A handle 25 is rotatably attached to the pet buggy 20 for the convenience of the owner while pushing the pet buggy 20. In the preferred embodiment, the handle 25 is rotatable about the axle 23. Bearings 26 provided at the proximal ends 27 of the handle 25 permit rotation of the handle 25 about the axle 23. The handle 25 may be a fixed height or adjustable height for the convenience of the owner of the buggy Handle 25 has a cushioned portion 25A for the comfort of the pet owner. As will be explained herein below, the handle 25 may be adjusted to a predetermined desired position for pushing or towing the pet buggy.
The body portion 21 of the buggy is preferably of a one piece molded construction having a platform portion 28, which extends in a horizontal plane so that the injured, disabled, infirm, or extended traveling pet may sit or lie in the buggy in the same position that it would lie on a floor were it at home with its owner. The horizontal platform portion 28 is bounded by a plurality of upstanding side walls 29, such as rear wall 30, side walls 31, and front walls 32. The front fender 24 may be integrally formed with the front walls 32, if desired, or it may be formed separately. As explained hereinabove, fenders 24 may be provided on the rear of the buggy, and these may be integrally formed with the side walls 31.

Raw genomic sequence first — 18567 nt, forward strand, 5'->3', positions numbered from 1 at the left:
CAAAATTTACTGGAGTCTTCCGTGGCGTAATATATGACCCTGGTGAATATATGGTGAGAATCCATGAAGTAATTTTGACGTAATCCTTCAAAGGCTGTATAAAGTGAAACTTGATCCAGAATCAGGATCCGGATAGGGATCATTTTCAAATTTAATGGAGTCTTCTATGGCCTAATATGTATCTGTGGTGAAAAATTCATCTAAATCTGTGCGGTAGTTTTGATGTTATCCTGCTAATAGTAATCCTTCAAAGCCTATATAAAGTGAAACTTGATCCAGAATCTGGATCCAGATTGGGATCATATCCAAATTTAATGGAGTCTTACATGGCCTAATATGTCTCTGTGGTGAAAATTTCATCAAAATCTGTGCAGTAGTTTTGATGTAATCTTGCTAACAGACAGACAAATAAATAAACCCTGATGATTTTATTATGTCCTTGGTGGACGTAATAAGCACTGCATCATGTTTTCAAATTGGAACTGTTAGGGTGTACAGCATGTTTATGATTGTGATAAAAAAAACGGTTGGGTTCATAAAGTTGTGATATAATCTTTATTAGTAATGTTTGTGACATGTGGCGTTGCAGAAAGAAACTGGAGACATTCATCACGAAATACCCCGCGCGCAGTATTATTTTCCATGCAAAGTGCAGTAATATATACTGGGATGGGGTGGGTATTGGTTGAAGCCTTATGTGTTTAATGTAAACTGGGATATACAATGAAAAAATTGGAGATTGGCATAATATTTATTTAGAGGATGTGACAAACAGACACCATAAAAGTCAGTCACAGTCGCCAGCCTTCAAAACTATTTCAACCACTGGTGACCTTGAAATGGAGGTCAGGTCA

The front of the body portion 21 may be narrower than the rear portion of the body 21 as illustrated in
A door or doors 47 may be provided in my pet buggy 20, if desired. The door or doors 47 would be useful in a situation where the aged or infirm pet was still sufficiently ambulatory to get in and out of the pet buggy itself. Preferably, the door or doors 47 would be provided to close an opening “◯” provided in the upstanding walls 29 between the front walls 32 and the side walls 31. The door or doors 47 would be preferably formed integrally with the body portion 21 of the pet buggy, and would be connected thereto by a living hinge 48.
It is well within the skill of the art to which the invention pertains to provide other constructions for the pet buggy 20, such as a steel fabrication, or a fabrication out of another metal, in which case the sidewalls may welded or otherwise attached to the platform portion 28. Further, the door or doors 47 would then most likely be attached to the platform portion by a piano hinge instead of a living hinge. All of these constructions are well within the scope of the present invention.
Referring now to